I did find the arrows are hard to see. The OS X dock scales dependent on the number of icons present. I was viewing a "fresh" OS install. The large icons, relative to the arrows (as I've mentioned over and over) were very distracting for me.

There isn't a clear divider on on the Dock in my opinion.

Share this post


Link to post
Share on other sites
Heyo    0
I guess you can argue what optimum size is, but it will always scale to show all the text. For instance, Preview defaults to opening PDF documents to fit one page at a time on your screen (the way it should be). If you zoom in, and resize, it will adjust the horizontal size to fit all the text on the screen.

585633968[/snapback]

Na, to me this is totally a naff way of doing things.

An application should be able to remember how I want to see things whether it be one page, two pages or three pages side by side.

The OS should be able to remember the size of my windows... how I like them.

That's how I like to work. Of course.. my opinion only.

Can I ask another question about the interface that I found confusing? The "Finder" window (at least that is what I think it is called) had a strange button in the top right from memory that actually changed the appearance of the window signifantly- not just a resize. My friend told me it was to switch the view back to an older version of the Finder interface. Was that correct?

It will always have an arrow. What he said was, if you launch a program that you don't have as a shortcut on the dock, the icon (with an arrow) gets added to the dock. You can then by right clicking on the icon add it permanently to your dock if you wish, or when you quit the program, it will disappear.

585633968[/snapback]

Yes, I almost get it now. Between that, the added document icons, "minimised" icons, hidden windows, simulated right-clicking by holding down the brain-dead single button mouse to get my pop up menus, then it's no wonder I was confused with the Dock's behaviour. LOL

F9 F10 and F11, or it's under System Properties, you can set it up to activate through Hot Corners. In fact, if you friend you mentioned before couldn't figure out how to use Expose after that, he probably couldn't change his wallpaper either  :happy:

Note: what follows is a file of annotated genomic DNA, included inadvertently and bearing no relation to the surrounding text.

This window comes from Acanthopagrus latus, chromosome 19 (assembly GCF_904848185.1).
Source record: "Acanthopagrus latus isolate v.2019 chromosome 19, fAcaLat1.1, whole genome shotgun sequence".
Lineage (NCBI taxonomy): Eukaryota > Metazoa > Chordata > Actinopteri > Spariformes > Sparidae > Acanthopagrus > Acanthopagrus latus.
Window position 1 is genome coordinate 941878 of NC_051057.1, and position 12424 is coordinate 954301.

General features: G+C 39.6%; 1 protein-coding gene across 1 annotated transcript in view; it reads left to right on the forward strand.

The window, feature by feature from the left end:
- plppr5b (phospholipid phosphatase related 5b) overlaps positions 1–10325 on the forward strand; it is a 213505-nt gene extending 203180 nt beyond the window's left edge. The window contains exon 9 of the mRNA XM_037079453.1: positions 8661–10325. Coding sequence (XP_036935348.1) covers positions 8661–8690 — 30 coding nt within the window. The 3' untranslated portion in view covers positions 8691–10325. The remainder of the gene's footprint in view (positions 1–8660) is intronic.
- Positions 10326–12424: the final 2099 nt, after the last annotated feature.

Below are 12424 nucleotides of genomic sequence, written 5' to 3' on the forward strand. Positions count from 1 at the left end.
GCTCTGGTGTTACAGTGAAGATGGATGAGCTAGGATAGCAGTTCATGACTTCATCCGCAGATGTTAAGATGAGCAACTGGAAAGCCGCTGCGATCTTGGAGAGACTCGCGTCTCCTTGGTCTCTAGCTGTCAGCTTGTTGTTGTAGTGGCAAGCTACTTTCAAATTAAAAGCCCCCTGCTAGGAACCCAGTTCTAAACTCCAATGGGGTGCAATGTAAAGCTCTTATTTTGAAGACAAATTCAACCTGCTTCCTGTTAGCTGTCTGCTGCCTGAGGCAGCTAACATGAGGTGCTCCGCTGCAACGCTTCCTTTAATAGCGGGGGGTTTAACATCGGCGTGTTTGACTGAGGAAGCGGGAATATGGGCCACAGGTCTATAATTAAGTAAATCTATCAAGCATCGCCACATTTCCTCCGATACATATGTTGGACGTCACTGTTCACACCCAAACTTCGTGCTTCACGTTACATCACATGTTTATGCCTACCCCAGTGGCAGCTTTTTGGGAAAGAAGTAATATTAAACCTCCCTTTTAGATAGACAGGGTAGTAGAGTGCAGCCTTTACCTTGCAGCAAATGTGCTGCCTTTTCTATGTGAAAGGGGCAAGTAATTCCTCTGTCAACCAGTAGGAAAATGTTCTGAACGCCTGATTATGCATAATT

585633968[/snapback]

Yes, I hit all those buttons. This was with a very new version of the OS btw, so not sure what went wrong. I was very excited about trying out Expose, so you can imagine my frustration as I banged away at those keys on the keyboard expecting magic to happen only to be left dissapointed! LOL

Oh, and my friend did figure out how to sell the Mini on EBay, so changing the wallpaper isn't an issue for him now. ;)

Share this post


Link to post
Share on other sites
Heyo    0
Thanks for that last comment.  You will find that most of the Mac users here really do try to help others.  It's only when we are confronted by obvious trolls that we get hostile. :cool:

585634543[/snapback]

Cheers. :)

Just wanting to make sure I don't come off as being overly negative. As you guys are explaining some of the features of OS X I'm sort of going "Ahhhhhhh, ok I get it now. That's cool." to myself and not necessarily responding back in agreement or anything.

Share this post


Link to post
Share on other sites
Southern Patriot    962
Also windows taskbar/start button use the same Fick's law on which Apple menu is based and both have their pros/cons I guess.

585637353[/snapback]

Not exactly. In Windows, there is a buffer zone between the taskbar buttons and the bottom of the screen, and there is a buffer zone between the top of the screen and the menu items, even if a window is maximized. Those are major violations, since the taskbar buttons and menu items don't have "infinite height" as they do in OS X. You can put your mouse pointer all the way at the top edge of the screen and still select a menu item in OS X, and you can put your mouse pointer all the way at the bottom edge and still select a Dock icon. You can't do this in Windows.

edit: Oh, and by the way, it's "Fitt's Law", not "Fick's".

Share this post


Link to post
Share on other sites
Southern Patriot    962

Can I ask another question about the interface that I found confusing? The "Finder" window (at least that is what I think it is called) had a strange button in the top right from memory that actually changed the appearance of the window signifantly- not just a resize. My friend told me it was to switch the view back to an older version of the Finder interface. Was that correct?

585647518[/snapback]